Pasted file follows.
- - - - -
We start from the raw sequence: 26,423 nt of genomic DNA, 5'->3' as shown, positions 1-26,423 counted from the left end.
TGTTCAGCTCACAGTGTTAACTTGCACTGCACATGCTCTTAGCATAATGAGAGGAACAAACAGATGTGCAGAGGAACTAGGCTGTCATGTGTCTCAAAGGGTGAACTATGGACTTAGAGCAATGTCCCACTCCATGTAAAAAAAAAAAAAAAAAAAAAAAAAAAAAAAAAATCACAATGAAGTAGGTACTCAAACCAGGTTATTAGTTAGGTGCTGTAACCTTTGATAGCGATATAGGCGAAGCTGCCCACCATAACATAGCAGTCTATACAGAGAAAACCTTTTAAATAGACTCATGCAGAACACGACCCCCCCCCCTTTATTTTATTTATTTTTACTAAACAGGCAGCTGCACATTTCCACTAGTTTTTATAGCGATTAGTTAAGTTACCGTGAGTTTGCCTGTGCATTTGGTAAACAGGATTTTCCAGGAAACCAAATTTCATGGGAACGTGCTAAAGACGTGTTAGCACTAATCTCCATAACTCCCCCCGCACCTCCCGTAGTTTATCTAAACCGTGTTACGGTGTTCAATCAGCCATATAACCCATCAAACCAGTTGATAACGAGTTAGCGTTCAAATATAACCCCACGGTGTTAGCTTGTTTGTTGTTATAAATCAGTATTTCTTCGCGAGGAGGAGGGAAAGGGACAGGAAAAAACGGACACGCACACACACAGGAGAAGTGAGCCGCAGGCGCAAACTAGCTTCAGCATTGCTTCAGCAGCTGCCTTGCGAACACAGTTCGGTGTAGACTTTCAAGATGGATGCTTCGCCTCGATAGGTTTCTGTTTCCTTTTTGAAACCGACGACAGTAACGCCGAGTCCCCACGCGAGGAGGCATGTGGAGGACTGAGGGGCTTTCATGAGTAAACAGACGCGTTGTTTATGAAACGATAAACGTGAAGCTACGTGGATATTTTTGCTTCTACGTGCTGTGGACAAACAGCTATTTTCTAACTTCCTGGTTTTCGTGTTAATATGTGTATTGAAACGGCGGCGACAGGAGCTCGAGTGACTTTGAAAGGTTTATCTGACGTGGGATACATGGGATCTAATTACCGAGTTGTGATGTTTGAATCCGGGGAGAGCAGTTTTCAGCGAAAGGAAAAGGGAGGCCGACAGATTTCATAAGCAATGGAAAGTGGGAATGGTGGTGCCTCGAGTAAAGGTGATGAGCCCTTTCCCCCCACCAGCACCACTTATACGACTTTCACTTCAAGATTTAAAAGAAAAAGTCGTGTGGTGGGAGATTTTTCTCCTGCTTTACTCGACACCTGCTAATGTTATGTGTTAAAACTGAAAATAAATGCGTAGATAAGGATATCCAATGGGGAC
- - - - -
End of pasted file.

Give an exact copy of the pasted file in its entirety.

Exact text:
We start from the raw sequence: 26,423 nt of genomic DNA, 5'->3' as shown, positions 1-26,423 counted from the left end.
TGTTCAGCTCACAGTGTTAACTTGCACTGCACATGCTCTTAGCATAATGAGAGGAACAAACAGATGTGCAGAGGAACTAGGCTGTCATGTGTCTCAAAGGGTGAACTATGGACTTAGAGCAATGTCCCACTCCATGTAAAAAAAAAAAAAAAAAAAAAAAAAAAAAAAAAATCACAATGAAGTAGGTACTCAAACCAGGTTATTAGTTAGGTGCTGTAACCTTTGATAGCGATATAGGCGAAGCTGCCCACCATAACATAGCAGTCTATACAGAGAAAACCTTTTAAATAGACTCATGCAGAACACGACCCCCCCCCCTTTATTTTATTTATTTTTACTAAACAGGCAGCTGCACATTTCCACTAGTTTTTATAGCGATTAGTTAAGTTACCGTGAGTTTGCCTGTGCATTTGGTAAACAGGATTTTCCAGGAAACCAAATTTCATGGGAACGTGCTAAAGACGTGTTAGCACTAATCTCCATAACTCCCCCCGCACCTCCCGTAGTTTATCTAAACCGTGTTACGGTGTTCAATCAGCCATATAACCCATCAAACCAGTTGATAACGAGTTAGCGTTCAAATATAACCCCACGGTGTTAGCTTGTTTGTTGTTATAAATCAGTATTTCTTCGCGAGGAGGAGGGAAAGGGACAGGAAAAAACGGACACGCACACACACAGGAGAAGTGAGCCGCAGGCGCAAACTAGCTTCAGCATTGCTTCAGCAGCTGCCTTGCGAACACAGTTCGGTGTAGACTTTCAAGATGGATGCTTCGCCTCGATAGGTTTCTGTTTCCTTTTTGAAACCGACGACAGTAACGCCGAGTCCCCACGCGAGGAGGCATGTGGAGGACTGAGGGGCTTTCATGAGTAAACAGACGCGTTGTTTATGAAACGATAAACGTGAAGCTACGTGGATATTTTTGCTTCTACGTGCTGTGGACAAACAGCTATTTTCTAACTTCCTGGTTTTCGTGTTAATATGTGTATTGAAACGGCGGCGACAGGAGCTCGAGTGACTTTGAAAGGTTTATCTGACGTGGGATACATGGGATCTAATTACCGAGTTGTGATGTTTGAATCCGGGGAGAGCAGTTTTCAGCGAAAGGAAAAGGGAGGCCGACAGATTTCATAAGCAATGGAAAGTGGGAATGGTGGTGCCTCGAGTAAAGGTGATGAGCCCTTTCCCCCCACCAGCACCACTTATACGACTTTCACTTCAAGATTTAAAAGAAAAAGTCGTGTGGTGGGAGATTTTTCTCCTGCTTTACTCGACACCTGCTAATGTTATGTGTTAAAACTGAAAATAAATGCGTAGATAAGGATATCCAATGGGGAC